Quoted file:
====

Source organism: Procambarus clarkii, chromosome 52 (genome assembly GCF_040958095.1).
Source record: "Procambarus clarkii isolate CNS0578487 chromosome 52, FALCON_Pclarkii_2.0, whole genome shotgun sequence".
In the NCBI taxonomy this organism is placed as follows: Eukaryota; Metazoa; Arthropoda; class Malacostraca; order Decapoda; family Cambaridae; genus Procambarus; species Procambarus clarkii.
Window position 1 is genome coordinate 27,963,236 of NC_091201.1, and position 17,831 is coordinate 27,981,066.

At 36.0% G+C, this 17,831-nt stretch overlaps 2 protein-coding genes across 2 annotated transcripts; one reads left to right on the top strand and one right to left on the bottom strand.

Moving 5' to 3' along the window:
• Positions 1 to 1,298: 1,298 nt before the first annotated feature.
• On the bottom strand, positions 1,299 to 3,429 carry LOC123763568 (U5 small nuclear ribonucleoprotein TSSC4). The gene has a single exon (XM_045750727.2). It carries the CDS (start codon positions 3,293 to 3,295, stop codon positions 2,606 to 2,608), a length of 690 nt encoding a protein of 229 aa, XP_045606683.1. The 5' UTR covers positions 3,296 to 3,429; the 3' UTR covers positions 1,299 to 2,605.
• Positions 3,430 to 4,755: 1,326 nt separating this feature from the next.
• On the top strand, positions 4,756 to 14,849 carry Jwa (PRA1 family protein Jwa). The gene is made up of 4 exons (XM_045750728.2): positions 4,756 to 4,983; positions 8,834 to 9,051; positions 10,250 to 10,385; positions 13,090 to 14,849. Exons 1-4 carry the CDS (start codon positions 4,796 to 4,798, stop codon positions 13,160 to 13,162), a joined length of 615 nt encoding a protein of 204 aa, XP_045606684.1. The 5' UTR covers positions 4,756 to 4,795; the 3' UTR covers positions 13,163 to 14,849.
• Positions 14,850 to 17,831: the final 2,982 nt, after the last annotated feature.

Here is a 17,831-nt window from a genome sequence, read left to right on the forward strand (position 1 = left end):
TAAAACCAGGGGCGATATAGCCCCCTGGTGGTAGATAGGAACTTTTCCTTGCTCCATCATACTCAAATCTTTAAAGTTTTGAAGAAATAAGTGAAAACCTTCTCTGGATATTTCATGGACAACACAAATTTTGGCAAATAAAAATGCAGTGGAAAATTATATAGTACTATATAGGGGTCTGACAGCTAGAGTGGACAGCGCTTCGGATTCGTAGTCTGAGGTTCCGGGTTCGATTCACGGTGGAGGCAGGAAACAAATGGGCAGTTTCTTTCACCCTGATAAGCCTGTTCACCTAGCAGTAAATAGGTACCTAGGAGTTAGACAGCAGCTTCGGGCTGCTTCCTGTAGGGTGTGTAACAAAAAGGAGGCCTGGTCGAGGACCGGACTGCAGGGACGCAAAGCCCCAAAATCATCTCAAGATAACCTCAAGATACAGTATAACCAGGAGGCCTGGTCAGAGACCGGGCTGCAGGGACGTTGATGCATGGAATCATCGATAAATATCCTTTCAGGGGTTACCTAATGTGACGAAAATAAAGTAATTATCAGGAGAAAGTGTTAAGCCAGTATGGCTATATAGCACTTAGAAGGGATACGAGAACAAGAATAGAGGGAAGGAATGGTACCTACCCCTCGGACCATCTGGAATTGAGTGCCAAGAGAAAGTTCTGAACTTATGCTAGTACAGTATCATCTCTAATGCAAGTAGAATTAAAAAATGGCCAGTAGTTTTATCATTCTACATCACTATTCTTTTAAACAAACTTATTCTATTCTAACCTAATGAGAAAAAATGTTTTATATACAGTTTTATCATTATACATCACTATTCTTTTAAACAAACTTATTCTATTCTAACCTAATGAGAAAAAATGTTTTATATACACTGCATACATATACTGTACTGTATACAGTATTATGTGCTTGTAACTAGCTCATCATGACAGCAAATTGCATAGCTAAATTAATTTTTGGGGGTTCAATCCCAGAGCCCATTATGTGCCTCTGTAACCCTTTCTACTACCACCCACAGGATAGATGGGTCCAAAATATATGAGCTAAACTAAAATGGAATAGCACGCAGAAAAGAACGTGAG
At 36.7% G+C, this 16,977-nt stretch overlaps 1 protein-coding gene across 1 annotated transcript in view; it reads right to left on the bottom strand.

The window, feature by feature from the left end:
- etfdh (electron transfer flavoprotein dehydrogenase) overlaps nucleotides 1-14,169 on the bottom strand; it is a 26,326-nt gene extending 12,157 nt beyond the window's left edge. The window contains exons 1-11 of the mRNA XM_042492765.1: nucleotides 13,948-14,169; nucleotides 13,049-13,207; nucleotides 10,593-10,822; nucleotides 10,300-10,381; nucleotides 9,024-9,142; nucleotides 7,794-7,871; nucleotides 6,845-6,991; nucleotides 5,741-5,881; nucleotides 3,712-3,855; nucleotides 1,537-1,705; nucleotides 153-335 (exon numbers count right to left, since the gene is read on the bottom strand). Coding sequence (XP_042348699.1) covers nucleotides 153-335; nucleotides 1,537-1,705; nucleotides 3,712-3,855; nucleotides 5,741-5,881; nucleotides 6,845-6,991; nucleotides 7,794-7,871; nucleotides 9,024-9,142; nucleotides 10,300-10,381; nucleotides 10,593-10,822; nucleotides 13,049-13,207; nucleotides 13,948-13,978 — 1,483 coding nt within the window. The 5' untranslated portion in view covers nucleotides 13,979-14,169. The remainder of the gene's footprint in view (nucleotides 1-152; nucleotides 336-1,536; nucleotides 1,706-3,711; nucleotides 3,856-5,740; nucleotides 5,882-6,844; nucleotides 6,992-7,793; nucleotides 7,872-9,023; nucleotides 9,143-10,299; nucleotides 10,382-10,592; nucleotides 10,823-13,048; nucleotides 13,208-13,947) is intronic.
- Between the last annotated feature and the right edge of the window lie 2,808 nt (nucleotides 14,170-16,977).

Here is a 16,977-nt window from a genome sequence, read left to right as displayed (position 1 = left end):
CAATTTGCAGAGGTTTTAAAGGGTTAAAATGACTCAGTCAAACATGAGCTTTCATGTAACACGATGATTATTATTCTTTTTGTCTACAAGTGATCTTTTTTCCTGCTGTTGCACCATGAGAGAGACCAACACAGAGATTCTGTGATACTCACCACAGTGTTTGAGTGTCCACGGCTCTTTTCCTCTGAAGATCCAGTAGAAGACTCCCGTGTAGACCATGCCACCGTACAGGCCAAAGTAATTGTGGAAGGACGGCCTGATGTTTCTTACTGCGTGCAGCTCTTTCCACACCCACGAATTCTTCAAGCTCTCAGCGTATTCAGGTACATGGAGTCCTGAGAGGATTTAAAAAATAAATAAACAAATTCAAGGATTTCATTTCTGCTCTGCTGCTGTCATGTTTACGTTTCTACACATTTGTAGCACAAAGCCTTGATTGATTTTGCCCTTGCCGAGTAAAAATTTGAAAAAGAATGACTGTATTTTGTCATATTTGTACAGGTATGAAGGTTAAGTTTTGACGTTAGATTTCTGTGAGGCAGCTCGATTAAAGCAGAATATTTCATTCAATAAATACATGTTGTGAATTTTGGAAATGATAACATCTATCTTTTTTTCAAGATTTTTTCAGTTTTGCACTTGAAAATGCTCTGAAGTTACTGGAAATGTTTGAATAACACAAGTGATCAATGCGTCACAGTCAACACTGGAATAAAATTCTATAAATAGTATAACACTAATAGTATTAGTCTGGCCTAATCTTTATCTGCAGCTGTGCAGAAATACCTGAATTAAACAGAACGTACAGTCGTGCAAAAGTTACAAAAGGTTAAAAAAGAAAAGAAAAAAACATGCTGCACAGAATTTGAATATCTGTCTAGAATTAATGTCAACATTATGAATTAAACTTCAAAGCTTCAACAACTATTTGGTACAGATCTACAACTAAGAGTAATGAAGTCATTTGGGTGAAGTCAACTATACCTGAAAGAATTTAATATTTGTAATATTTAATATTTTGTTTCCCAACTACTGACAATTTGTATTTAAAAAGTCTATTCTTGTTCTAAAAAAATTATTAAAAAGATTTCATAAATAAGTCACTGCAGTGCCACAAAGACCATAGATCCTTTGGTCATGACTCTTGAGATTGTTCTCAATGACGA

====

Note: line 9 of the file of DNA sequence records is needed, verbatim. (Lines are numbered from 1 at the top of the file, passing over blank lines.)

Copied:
• Positions 3,430 to 4,755: 1,326 nt separating this feature from the next.